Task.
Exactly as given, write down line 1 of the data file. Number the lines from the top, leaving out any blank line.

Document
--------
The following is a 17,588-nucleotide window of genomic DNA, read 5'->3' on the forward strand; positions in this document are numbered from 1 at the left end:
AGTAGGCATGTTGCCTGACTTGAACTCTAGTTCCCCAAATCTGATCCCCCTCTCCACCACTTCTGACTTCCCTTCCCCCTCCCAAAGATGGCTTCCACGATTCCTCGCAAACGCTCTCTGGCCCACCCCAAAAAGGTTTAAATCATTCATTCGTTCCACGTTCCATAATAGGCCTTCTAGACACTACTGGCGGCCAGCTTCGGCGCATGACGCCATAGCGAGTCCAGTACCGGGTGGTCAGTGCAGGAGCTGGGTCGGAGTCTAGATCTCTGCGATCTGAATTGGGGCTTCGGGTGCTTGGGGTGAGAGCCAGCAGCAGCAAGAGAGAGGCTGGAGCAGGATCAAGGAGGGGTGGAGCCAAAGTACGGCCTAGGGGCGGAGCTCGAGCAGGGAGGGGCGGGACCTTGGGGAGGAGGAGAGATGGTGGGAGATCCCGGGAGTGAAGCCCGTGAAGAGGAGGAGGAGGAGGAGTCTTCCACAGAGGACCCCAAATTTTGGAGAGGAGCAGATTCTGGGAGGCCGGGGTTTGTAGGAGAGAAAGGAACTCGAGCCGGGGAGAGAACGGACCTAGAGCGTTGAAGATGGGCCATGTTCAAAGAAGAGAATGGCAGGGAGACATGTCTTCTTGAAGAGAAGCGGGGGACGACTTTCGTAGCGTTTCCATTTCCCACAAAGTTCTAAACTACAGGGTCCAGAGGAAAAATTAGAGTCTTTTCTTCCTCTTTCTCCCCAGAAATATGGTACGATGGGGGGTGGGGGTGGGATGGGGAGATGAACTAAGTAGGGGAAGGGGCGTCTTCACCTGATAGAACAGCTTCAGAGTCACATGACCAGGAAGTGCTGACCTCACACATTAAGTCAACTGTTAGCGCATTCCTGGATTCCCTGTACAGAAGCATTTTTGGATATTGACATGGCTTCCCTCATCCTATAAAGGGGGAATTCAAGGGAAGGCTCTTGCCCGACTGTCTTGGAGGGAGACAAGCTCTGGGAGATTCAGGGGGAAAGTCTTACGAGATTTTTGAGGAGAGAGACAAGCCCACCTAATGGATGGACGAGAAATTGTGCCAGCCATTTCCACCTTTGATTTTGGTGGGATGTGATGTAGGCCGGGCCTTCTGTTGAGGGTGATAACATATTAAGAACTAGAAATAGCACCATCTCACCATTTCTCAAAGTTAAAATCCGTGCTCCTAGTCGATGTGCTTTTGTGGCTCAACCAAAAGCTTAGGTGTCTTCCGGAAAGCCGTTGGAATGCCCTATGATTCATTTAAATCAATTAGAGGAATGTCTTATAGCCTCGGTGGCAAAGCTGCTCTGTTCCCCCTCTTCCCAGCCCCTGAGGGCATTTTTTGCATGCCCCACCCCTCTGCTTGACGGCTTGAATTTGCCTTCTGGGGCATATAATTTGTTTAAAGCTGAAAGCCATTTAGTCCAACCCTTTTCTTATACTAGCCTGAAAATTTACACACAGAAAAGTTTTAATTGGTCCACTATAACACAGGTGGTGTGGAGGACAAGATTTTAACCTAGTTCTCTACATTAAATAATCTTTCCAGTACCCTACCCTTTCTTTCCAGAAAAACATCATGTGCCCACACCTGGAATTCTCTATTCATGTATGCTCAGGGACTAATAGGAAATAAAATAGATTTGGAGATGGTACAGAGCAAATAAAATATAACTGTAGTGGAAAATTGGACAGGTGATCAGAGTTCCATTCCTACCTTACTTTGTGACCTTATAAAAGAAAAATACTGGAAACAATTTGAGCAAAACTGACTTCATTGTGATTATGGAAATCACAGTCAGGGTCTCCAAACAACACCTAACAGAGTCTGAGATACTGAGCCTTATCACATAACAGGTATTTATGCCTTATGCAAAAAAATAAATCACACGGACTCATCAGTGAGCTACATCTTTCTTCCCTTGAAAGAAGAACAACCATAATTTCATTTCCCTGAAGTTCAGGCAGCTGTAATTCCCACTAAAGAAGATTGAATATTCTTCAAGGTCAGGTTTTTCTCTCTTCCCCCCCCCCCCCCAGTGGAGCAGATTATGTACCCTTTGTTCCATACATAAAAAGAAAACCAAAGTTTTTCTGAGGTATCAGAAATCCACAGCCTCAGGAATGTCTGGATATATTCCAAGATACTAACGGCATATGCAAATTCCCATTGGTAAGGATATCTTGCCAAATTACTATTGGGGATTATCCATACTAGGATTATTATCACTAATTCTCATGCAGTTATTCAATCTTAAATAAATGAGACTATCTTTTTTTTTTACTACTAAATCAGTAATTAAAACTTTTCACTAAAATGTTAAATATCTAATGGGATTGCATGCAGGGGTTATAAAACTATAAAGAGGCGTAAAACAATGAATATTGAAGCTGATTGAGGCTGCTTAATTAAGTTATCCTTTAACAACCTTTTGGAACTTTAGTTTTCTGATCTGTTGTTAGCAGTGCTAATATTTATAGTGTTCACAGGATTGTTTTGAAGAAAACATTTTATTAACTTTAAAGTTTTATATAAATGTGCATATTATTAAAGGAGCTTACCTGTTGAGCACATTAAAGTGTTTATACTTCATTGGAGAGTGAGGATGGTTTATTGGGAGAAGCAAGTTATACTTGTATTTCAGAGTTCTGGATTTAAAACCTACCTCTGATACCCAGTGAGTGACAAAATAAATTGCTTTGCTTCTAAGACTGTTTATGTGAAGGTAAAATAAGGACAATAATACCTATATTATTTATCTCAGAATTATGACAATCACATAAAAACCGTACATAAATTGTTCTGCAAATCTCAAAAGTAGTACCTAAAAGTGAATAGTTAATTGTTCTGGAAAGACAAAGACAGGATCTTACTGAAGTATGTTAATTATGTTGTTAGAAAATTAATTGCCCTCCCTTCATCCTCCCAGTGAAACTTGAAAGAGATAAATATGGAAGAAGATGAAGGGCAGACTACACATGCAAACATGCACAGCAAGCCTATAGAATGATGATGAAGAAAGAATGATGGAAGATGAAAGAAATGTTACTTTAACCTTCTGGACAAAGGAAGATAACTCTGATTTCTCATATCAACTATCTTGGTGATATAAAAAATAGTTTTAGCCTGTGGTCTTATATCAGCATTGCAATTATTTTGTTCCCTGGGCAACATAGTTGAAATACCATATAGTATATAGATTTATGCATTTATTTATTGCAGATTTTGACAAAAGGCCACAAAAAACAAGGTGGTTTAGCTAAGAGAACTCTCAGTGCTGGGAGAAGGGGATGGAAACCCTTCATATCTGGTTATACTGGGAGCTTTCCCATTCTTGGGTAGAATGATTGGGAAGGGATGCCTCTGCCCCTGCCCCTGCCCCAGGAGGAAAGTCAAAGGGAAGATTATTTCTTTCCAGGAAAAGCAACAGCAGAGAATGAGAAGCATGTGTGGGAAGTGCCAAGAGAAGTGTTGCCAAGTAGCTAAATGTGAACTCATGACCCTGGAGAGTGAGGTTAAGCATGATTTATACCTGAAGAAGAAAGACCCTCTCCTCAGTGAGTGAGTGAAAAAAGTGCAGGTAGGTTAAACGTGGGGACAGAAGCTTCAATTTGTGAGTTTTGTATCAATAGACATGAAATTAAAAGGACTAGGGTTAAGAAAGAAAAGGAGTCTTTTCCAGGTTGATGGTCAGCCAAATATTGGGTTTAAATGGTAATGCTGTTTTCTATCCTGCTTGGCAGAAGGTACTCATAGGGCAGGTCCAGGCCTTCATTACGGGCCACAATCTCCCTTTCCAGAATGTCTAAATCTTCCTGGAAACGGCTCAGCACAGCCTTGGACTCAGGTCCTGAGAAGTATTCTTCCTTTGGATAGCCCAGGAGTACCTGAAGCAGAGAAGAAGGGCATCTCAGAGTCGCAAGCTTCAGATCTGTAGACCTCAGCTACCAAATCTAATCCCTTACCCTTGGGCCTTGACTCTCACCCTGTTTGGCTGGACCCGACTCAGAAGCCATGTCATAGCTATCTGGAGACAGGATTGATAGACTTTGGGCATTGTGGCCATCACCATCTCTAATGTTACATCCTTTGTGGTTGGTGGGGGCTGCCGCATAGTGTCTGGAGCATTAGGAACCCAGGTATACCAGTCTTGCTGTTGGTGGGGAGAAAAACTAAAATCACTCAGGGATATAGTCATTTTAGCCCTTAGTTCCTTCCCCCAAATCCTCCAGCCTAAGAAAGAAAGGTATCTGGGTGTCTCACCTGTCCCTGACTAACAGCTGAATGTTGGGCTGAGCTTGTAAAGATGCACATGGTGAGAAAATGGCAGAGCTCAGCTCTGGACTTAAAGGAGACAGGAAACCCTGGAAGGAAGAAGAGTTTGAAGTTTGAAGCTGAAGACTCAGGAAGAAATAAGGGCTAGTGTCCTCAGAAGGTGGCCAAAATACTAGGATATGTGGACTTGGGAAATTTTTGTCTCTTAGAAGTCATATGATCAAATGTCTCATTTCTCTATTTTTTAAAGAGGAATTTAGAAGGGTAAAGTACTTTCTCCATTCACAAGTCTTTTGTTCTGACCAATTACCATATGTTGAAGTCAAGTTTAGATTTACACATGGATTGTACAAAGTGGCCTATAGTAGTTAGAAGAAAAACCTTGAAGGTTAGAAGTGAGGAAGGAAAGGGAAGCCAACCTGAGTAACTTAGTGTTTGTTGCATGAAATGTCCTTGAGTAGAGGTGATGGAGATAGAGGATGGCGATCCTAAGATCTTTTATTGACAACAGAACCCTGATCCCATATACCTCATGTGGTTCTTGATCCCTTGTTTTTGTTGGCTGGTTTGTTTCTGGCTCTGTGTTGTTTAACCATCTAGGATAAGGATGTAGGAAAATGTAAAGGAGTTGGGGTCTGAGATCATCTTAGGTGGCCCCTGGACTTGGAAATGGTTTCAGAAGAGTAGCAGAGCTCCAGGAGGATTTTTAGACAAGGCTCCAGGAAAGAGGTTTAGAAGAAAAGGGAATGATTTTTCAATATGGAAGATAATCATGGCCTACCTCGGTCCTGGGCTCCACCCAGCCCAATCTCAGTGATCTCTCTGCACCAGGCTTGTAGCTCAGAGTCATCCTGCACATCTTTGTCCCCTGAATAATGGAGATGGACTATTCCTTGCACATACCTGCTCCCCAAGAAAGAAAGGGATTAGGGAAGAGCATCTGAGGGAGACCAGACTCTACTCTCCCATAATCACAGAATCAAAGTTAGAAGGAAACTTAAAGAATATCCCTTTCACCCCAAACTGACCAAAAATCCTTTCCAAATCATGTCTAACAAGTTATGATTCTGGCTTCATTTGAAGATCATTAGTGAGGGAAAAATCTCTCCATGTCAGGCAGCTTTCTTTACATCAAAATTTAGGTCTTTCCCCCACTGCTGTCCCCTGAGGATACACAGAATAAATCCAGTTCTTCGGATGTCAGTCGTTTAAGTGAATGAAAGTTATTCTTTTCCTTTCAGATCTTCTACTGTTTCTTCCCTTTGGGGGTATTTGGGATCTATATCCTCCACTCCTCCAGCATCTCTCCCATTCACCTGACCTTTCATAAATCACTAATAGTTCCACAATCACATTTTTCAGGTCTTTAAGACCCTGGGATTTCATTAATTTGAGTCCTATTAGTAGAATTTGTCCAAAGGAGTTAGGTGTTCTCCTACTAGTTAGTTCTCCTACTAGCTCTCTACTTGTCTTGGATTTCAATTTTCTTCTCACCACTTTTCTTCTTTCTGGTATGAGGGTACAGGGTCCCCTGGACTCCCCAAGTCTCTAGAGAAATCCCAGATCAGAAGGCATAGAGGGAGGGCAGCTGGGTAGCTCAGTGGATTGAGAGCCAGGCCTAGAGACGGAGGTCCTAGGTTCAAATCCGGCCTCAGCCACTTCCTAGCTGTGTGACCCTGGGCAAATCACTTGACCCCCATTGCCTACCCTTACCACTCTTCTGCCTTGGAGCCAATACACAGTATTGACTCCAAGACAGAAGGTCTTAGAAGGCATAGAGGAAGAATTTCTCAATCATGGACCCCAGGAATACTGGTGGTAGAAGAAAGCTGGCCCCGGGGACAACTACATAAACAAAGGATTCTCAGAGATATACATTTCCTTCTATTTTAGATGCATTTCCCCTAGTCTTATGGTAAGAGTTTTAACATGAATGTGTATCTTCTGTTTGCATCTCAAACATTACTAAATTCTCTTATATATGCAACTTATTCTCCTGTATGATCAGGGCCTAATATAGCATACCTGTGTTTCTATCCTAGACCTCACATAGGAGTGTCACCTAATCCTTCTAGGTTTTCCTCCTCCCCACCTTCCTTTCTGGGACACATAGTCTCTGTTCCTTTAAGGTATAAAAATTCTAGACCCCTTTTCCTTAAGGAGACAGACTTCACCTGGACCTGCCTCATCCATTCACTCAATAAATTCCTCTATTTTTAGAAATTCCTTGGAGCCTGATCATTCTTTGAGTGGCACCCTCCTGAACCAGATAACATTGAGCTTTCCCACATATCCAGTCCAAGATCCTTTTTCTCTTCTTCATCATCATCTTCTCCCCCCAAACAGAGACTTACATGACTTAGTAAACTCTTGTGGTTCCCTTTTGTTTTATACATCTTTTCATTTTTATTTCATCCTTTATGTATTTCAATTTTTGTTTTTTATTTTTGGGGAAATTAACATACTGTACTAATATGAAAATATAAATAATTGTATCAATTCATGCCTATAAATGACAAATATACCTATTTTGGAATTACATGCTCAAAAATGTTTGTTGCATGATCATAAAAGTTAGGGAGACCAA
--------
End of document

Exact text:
The following is a 17,588-nucleotide window of genomic DNA, read 5'->3' on the forward strand; positions in this document are numbered from 1 at the left end: